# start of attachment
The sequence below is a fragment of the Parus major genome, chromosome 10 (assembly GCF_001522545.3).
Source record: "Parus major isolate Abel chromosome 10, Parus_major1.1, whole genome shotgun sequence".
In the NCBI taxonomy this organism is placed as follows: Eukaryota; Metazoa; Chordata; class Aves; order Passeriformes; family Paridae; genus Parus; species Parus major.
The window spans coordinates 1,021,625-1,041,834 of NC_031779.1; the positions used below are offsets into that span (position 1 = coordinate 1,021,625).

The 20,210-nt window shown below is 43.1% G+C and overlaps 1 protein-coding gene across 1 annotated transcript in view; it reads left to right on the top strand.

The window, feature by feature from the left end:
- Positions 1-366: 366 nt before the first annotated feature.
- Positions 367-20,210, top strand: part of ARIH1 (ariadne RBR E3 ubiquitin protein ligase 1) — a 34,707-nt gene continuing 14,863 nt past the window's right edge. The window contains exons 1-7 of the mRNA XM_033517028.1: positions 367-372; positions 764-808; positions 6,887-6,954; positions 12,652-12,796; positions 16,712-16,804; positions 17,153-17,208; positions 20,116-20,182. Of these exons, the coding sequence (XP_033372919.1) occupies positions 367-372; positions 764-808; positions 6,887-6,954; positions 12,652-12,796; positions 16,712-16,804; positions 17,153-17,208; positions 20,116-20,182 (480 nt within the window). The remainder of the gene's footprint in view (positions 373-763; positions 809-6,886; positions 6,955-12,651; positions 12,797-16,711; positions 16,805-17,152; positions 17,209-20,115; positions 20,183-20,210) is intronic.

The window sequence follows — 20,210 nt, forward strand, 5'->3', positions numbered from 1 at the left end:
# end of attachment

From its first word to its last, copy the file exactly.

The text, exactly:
The sequence below is a fragment of the Parus major genome, chromosome 10 (assembly GCF_001522545.3).
Source record: "Parus major isolate Abel chromosome 10, Parus_major1.1, whole genome shotgun sequence".
In the NCBI taxonomy this organism is placed as follows: Eukaryota; Metazoa; Chordata; class Aves; order Passeriformes; family Paridae; genus Parus; species Parus major.
The window spans coordinates 1,021,625-1,041,834 of NC_031779.1; the positions used below are offsets into that span (position 1 = coordinate 1,021,625).

The 20,210-nt window shown below is 43.1% G+C and overlaps 1 protein-coding gene across 1 annotated transcript in view; it reads left to right on the top strand.

The window, feature by feature from the left end:
- Positions 1-366: 366 nt before the first annotated feature.
- Positions 367-20,210, top strand: part of ARIH1 (ariadne RBR E3 ubiquitin protein ligase 1) — a 34,707-nt gene continuing 14,863 nt past the window's right edge. The window contains exons 1-7 of the mRNA XM_033517028.1: positions 367-372; positions 764-808; positions 6,887-6,954; positions 12,652-12,796; positions 16,712-16,804; positions 17,153-17,208; positions 20,116-20,182. Of these exons, the coding sequence (XP_033372919.1) occupies positions 367-372; positions 764-808; positions 6,887-6,954; positions 12,652-12,796; positions 16,712-16,804; positions 17,153-17,208; positions 20,116-20,182 (480 nt within the window). The remainder of the gene's footprint in view (positions 373-763; positions 809-6,886; positions 6,955-12,651; positions 12,797-16,711; positions 16,805-17,152; positions 17,209-20,115; positions 20,183-20,210) is intronic.

The window sequence follows — 20,210 nt, forward strand, 5'->3', positions numbered from 1 at the left end: